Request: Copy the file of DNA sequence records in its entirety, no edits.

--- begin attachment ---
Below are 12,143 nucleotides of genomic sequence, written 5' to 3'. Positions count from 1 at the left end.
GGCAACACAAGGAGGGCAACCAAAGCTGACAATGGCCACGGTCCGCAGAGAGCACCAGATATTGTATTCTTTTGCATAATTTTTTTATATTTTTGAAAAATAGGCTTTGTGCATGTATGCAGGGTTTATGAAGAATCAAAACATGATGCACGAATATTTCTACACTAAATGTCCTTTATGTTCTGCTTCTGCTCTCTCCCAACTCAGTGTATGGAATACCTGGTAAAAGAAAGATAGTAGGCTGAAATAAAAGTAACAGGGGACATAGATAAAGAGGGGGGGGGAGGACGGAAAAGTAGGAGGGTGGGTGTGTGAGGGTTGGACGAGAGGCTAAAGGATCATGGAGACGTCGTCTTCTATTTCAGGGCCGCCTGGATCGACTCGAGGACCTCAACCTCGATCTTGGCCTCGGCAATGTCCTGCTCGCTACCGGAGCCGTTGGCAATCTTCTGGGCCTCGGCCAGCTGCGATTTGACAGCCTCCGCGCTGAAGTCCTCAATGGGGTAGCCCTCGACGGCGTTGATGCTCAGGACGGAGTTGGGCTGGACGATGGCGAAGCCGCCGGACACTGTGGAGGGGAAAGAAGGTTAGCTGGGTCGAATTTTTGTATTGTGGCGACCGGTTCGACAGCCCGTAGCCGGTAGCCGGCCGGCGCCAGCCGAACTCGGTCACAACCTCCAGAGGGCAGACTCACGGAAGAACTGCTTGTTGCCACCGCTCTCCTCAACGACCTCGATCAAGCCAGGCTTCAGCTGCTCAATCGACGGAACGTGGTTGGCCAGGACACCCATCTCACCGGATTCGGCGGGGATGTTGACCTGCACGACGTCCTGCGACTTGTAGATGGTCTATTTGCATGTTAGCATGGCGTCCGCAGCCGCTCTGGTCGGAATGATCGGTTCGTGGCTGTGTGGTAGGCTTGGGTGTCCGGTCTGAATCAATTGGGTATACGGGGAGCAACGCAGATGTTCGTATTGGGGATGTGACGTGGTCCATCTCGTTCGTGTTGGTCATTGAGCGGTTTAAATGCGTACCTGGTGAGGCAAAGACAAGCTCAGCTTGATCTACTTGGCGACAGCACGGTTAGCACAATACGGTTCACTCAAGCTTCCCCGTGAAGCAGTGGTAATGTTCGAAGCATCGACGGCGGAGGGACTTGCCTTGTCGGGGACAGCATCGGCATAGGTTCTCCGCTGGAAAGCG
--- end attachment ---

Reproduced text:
Below are 12,143 nucleotides of genomic sequence, written 5' to 3'. Positions count from 1 at the left end.
GGCAACACAAGGAGGGCAACCAAAGCTGACAATGGCCACGGTCCGCAGAGAGCACCAGATATTGTATTCTTTTGCATAATTTTTTTATATTTTTGAAAAATAGGCTTTGTGCATGTATGCAGGGTTTATGAAGAATCAAAACATGATGCACGAATATTTCTACACTAAATGTCCTTTATGTTCTGCTTCTGCTCTCTCCCAACTCAGTGTATGGAATACCTGGTAAAAGAAAGATAGTAGGCTGAAATAAAAGTAACAGGGGACATAGATAAAGAGGGGGGGGGAGGACGGAAAAGTAGGAGGGTGGGTGTGTGAGGGTTGGACGAGAGGCTAAAGGATCATGGAGACGTCGTCTTCTATTTCAGGGCCGCCTGGATCGACTCGAGGACCTCAACCTCGATCTTGGCCTCGGCAATGTCCTGCTCGCTACCGGAGCCGTTGGCAATCTTCTGGGCCTCGGCCAGCTGCGATTTGACAGCCTCCGCGCTGAAGTCCTCAATGGGGTAGCCCTCGACGGCGTTGATGCTCAGGACGGAGTTGGGCTGGACGATGGCGAAGCCGCCGGACACTGTGGAGGGGAAAGAAGGTTAGCTGGGTCGAATTTTTGTATTGTGGCGACCGGTTCGACAGCCCGTAGCCGGTAGCCGGCCGGCGCCAGCCGAACTCGGTCACAACCTCCAGAGGGCAGACTCACGGAAGAACTGCTTGTTGCCACCGCTCTCCTCAACGACCTCGATCAAGCCAGGCTTCAGCTGCTCAATCGACGGAACGTGGTTGGCCAGGACACCCATCTCACCGGATTCGGCGGGGATGTTGACCTGCACGACGTCCTGCGACTTGTAGATGGTCTATTTGCATGTTAGCATGGCGTCCGCAGCCGCTCTGGTCGGAATGATCGGTTCGTGGCTGTGTGGTAGGCTTGGGTGTCCGGTCTGAATCAATTGGGTATACGGGGAGCAACGCAGATGTTCGTATTGGGGATGTGACGTGGTCCATCTCGTTCGTGTTGGTCATTGAGCGGTTTAAATGCGTACCTGGTGAGGCAAAGACAAGCTCAGCTTGATCTACTTGGCGACAGCACGGTTAGCACAATACGGTTCACTCAAGCTTCCCCGTGAAGCAGTGGTAATGTTCGAAGCATCGACGGCGGAGGGACTTGCCTTGTCGGGGACAGCATCGGCATAGGTTCTCCGCTGGAAAGCG